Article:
This is not the sort of historical and social analysis you will find in Rebhandl’s book, however. While not an academic volume, it offers an informed and intelligent discussion of Godard’s films and lots of interesting background detail behind the circumstances of their production. Nonetheless, the book is very much addressed to an audience that thinks of Godard in traditional terms as a Great Artist, abstracted from context except where the artist intersects personally with “history.” This is less true of the first chapter, which sets the scene and traces Godard’s emergence out of a collective — the group of film critics around Cahiers du Cinema who would later become the filmmakers of the French nouvelle vague.

The Cahiers critics rebelled against the “quality” cinema of both Hollywood and the French industry. They rewrote the canon with their preference for B movies, out-of-favor directors, and productions made on the margins of the studio system by outfits like Monogram. Rebhandl maps all this out very nicely. The emphasis that the Cahiers critics placed on form, especially mise-en-scène, is underlined, and the question of the politics of form more broadly would become central to both film theory and Godard’s work. Rebhandl is familiar with the theoretical debates around Godard’s work but is not interested in interposing much of that scholarly literature between Godard and the reader. Sometimes this is a loss. Weekend (1967), for example, was basically made because Godard wanted to experiment with what turned out to be a three-hundred-meter tracking shot of an absurd traffic jam. The discussion of this shot, one of the great moments of cinema, is disappointing and would be so enriched by Brian Henderson’s discussion of the anti-bourgeois “flatness” of the shot as a critique of the ideological connotations of “depth of field,” which conveys a rich world of human agency and possibility.3

Once the Cahiers period is dealt with and Godard’s filmmaking begins, Rebhandl’s focus narrows on the emerging artist. Rebhandl commits himself to assessing each film in chronological order. A more selective and thematic account might have yielded greater dividends, more depth, and less breadth. Inevitably, some, although by no means all, of the discussions of the films are quite descriptive, given the ambition to say something about each one in chronological order.

While the focus of the book is on the films themselves, there is also important biographical information, and it becomes clear how much of Godard’s biography does enter the films. Rebhandl suggests A Married Woman (1964) is Godard’s first avant-garde film, his first decisive reworking of his anarchic pop-art enthusiasms into a sustained, reflexive critique of cinema and its images at the level of form. It also features Godard’s wife, Anna Karina — who had started an affair with another actor — playing a wife who is having an affair with an airline pilot. Sexual politics is central to Godard’s films and life, often in ways that remind you of the difference between cultural works of great importance and the ethical shortcomings of the people who produce them.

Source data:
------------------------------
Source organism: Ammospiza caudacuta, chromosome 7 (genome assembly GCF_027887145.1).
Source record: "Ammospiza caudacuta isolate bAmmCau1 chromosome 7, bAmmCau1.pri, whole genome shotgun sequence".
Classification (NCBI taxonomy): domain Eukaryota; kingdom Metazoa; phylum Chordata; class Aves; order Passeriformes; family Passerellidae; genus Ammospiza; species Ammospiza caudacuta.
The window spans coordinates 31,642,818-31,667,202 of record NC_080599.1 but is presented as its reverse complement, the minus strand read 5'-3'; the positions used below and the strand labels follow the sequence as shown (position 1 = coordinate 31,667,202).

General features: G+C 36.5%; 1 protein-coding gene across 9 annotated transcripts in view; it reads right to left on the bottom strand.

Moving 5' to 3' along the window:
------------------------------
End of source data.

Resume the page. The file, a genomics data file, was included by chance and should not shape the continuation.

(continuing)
The more interesting questions concerning Godard’s turn toward political modernism — how it related to fresh waves in the commodification of life in mass culture (advertising, photography, and film, analyzed so perceptively by Roland Barthes), what other critical political-cultural currents were at work (the situationists), how the proximity of revolution through the anti-colonial and anti-imperialist struggles of the time was making itself felt — are unfortunately absent. The growing strength of the Socialist Party as an electoral force was another indicator of mass political currents turning left. Yet Godard’s turn to revolutionary politics is, of course, given the approach of the book, explained solely in terms of his biography: his falling in love with Anne Wiazemsky, whose student circles at Nanterre University brought Godard into direct contact with the revolutionary left. In terms of sexual politics, Godard, according to Wiazemsky, became besotted with her after seeing her photograph in Le Figaro. Godard was as much a victim of capitalism’s machinery of desire as he was an interrogator of it.